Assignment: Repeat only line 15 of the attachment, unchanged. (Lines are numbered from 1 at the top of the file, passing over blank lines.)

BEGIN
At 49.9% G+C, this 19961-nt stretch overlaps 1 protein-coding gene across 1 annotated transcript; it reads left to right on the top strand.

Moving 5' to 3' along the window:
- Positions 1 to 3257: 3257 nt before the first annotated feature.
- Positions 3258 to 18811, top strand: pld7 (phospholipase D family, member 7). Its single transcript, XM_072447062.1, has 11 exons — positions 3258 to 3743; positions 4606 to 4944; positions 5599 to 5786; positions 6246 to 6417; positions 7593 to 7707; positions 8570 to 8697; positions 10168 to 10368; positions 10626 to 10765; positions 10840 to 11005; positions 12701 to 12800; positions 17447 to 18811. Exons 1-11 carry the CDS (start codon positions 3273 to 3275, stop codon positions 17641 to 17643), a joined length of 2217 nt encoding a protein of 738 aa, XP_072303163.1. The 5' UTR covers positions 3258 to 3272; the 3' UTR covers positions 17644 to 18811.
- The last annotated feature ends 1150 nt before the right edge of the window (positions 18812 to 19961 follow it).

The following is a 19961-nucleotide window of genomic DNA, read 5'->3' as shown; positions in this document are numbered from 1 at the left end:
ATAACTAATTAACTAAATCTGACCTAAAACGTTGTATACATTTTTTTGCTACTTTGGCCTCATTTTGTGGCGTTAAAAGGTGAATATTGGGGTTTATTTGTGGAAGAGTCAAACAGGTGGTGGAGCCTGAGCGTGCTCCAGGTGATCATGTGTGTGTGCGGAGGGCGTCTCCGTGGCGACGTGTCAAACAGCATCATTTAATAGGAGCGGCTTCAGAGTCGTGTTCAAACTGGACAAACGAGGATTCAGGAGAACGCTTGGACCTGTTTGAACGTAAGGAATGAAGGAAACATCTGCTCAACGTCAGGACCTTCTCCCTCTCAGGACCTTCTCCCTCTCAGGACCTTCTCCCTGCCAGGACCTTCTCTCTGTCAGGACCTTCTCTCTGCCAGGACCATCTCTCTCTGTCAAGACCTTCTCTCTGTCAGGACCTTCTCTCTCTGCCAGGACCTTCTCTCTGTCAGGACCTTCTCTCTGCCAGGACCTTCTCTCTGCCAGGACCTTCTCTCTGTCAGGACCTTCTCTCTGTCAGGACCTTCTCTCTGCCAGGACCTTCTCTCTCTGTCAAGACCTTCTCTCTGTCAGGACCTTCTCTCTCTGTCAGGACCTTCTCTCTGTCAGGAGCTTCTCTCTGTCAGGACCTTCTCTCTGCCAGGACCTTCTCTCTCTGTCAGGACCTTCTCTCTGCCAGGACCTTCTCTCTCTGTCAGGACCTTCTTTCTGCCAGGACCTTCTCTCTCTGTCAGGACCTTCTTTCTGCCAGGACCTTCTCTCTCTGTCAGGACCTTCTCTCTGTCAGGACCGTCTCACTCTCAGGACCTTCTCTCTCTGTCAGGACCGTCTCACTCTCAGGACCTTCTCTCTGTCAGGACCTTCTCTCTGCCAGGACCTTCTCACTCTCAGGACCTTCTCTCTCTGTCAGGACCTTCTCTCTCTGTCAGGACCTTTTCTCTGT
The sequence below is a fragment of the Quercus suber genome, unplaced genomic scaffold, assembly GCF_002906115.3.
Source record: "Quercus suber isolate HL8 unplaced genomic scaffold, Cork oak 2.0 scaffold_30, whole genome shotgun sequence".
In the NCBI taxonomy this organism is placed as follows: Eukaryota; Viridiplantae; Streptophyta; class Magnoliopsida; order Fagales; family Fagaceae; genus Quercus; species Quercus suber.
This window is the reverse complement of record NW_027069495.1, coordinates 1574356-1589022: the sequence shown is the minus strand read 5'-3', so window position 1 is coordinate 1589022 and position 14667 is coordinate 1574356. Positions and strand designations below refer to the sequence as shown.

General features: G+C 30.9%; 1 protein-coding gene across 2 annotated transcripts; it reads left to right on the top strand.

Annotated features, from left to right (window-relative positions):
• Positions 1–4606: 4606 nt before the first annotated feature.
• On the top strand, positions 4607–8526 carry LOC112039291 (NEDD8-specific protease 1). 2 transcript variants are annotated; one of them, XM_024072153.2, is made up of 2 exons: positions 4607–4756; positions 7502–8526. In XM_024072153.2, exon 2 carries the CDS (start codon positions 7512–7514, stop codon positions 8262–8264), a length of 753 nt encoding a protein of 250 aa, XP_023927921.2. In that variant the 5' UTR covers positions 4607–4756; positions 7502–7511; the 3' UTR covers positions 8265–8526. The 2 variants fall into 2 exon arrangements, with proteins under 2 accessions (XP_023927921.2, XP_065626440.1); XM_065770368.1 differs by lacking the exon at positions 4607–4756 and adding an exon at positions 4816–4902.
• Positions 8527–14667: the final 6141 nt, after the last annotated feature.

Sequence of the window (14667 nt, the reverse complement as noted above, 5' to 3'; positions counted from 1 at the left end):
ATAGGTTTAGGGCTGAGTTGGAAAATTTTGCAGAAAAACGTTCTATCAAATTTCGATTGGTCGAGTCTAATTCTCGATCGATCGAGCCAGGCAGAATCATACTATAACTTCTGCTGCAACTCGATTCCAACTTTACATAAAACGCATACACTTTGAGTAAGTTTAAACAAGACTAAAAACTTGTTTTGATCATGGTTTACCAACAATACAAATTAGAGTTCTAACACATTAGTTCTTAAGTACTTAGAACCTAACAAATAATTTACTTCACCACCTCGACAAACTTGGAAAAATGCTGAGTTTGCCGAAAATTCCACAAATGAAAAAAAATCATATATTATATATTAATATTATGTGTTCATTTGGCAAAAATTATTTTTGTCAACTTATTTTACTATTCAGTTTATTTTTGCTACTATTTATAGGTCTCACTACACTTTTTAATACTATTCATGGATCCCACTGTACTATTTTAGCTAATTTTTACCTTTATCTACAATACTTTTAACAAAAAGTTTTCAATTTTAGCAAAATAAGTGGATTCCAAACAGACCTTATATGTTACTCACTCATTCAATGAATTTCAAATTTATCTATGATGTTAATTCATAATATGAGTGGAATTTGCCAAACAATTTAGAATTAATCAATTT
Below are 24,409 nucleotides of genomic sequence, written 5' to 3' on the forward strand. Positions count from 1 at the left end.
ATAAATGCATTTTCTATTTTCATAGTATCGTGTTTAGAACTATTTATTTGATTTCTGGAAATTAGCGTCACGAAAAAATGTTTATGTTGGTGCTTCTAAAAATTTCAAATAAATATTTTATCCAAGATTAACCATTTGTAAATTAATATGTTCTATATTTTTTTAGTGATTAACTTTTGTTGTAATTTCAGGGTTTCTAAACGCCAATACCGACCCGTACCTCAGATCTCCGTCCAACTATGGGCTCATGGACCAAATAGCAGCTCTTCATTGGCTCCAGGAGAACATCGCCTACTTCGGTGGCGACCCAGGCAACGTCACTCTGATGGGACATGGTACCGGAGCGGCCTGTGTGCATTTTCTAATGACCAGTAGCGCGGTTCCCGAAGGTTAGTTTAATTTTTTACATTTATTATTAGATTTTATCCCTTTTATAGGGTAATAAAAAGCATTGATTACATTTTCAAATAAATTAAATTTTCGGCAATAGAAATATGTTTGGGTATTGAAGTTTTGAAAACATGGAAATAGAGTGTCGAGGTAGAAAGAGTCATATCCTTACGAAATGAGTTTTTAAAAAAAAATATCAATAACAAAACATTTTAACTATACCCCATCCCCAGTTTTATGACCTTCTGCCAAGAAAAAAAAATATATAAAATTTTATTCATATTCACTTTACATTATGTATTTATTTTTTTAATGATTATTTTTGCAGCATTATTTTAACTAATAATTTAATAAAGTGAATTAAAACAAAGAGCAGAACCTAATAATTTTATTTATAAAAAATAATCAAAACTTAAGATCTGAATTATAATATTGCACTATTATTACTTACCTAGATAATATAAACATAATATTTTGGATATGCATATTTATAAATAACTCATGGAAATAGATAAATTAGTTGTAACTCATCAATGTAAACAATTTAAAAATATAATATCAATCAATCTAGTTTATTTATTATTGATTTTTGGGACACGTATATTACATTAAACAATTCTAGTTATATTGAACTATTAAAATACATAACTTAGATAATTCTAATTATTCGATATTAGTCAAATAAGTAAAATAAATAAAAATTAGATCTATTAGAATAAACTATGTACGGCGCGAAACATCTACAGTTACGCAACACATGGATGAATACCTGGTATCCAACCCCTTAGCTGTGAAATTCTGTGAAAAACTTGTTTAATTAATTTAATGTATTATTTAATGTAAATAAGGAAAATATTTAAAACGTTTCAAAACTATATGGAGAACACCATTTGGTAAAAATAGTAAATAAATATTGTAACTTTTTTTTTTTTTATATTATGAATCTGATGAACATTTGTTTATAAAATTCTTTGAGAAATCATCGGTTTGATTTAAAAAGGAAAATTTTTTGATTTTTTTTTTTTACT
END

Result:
• On the top strand, positions 4607–8526 carry LOC112039291 (NEDD8-specific protease 1). 2 transcript variants are annotated; one of them, XM_024072153.2, is made up of 2 exons: positions 4607–4756; positions 7502–8526. In XM_024072153.2, exon 2 carries the CDS (start codon positions 7512–7514, stop codon positions 8262–8264), a length of 753 nt encoding a protein of 250 aa, XP_023927921.2. In that variant the 5' UTR covers positions 4607–4756; positions 7502–7511; the 3' UTR covers positions 8265–8526. The 2 variants fall into 2 exon arrangements, with proteins under 2 accessions (XP_023927921.2, XP_065626440.1); XM_065770368.1 differs by lacking the exon at positions 4607–4756 and adding an exon at positions 4816–4902.